Chart of the week: are ailing UK banks poised to rebound?

by John Burford from interactive investor |

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High-street bank share prices could be at their lowest points, according to our chartist.

Let’s face it, bullish sentiment towards the banks is on the floor – as are their share prices. And that, in a nutshell, is how markets work.  

Bear trends start from extreme bullishness and bull trends from extreme bearishness. Today, bearishness is extreme. I will let you draw your own conclusions from that observation!

Yes, taking a highly contrary position from the majority involves considerable intestinal fortitude – but that is the fate of those who desire to succeed.

The HSBC (LSE:HSBA) share price has now reached an historic point. The current bear phase started from January 2018 at £8 and the worsening outlook for banks drove the  price to the current £3 area for a loss of a Fibonacci 62% (5/8).  

Source: interactive investor. Past performance is not a guide to future performance.

But that level brings it back to the two other major lows in 1998 and 2009. That represents major long-term support. But note that these major lows are eleven years apart.  

Is this a coincidence? We have at least one other eleven-year cycle in nature – the sunspot cycle (currently at a minimum).

Recently, I have referred to the equinox effect, where some markets seem to be ruled by annual motions of the earth around the sun. And because it is our sun that gives us all life (and hence the markets), is it a total stretch to believe the cycles of our sun (and earth) is a major influence on markets?

To determine if the short-term charts align with a bullish view, here is the daily:

Source: interactive investor. Past performance is not a guide to future performance.

As the market moved down to the current £3 area, selling momentum weakened – and buyers slowly took over. This has created a mammoth momentum divergence. Coming at the end of a sustained bear trend, this indicates a likely selling climax.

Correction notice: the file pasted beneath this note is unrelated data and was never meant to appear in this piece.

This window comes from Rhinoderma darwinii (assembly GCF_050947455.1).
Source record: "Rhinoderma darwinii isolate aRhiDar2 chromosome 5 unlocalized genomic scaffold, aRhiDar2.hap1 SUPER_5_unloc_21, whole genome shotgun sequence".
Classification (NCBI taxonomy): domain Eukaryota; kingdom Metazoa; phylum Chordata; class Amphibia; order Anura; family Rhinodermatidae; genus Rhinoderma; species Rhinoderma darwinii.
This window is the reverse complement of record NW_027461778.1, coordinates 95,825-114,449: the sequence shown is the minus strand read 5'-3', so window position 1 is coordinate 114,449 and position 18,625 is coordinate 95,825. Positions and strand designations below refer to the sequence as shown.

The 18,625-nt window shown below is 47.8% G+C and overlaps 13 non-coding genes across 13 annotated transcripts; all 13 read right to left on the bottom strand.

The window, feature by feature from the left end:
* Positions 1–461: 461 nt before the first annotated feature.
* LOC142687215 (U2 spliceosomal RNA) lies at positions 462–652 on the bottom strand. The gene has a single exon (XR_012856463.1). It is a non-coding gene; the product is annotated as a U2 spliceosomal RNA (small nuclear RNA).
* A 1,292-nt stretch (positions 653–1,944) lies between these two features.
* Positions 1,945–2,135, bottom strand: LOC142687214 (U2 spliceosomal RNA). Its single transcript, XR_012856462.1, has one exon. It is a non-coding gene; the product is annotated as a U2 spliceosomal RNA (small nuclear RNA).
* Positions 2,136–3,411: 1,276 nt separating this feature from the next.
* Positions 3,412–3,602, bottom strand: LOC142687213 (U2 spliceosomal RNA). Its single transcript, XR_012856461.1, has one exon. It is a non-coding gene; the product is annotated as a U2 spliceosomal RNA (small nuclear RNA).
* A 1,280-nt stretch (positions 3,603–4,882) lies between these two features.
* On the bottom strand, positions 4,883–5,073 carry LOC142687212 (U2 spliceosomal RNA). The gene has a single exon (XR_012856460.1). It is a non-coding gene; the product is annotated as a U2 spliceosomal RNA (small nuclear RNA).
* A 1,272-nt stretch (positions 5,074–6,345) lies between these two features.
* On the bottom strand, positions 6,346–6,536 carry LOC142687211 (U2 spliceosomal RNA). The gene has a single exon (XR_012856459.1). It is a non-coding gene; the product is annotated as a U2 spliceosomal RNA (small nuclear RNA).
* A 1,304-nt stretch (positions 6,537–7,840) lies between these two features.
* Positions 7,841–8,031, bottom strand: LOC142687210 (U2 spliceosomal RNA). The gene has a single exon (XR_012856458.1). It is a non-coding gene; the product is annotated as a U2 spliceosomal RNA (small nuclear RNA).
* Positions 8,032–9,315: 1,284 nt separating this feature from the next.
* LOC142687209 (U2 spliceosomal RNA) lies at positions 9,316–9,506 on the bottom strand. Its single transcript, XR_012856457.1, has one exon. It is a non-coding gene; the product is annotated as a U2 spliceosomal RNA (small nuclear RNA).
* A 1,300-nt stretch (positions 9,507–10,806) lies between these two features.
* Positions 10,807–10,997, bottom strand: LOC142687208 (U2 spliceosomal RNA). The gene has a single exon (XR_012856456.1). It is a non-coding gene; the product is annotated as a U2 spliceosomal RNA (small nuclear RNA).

Odds are very high a major low is here or very close. A sharp move up this week would indicate a likely move up to my first target around the £4.50 region. Only a hard break into new lows below £2.80 would amend my stance.

Another candidate for a surprise rally phase is Lloyds. I August I suggested a major low was at hand for the bank. The share price pattern has been similar to HSBC:

Source: interactive investor. Past performance is not a guide to future performance.

In my August article I suggested the low at the time should be the final fifth wave low, but allowed for one more new low. I wrote: “If there is more downside first, I do not see much potential for large losses.  In fact, trading under the current 29p mark would set up an even better opportunity.”

In fact, it did make one more new low to the 24p mark and then reversed strongly.  An advance above the minor blue trendline should ensure a move up to test the wave four high at 38p. We shall see.

For more information about Tramline Traders, or to take a three-week free trial, go to

John Burford is the author of the definitive text on his trading method, Tramline Trading. He is also a freelance contributor and not a direct employee of interactive investor.

These articles are provided for information purposes only.  Occasionally, an opinion about whether to buy or sell a specific investment may be provided by third parties.  The content is not intended to be a personal recommendation to buy or sell any financial instrument or product, or to adopt any investment strategy as it is not provided based on an assessment of your investing knowledge and experience, your financial situation or your investment objectives. The value of your investments, and the income derived from them, may go down as well as up. You may not get back all the money that you invest. The investments referred to in this article may not be suitable for all investors, and if in doubt, an investor should seek advice from a qualified investment adviser.

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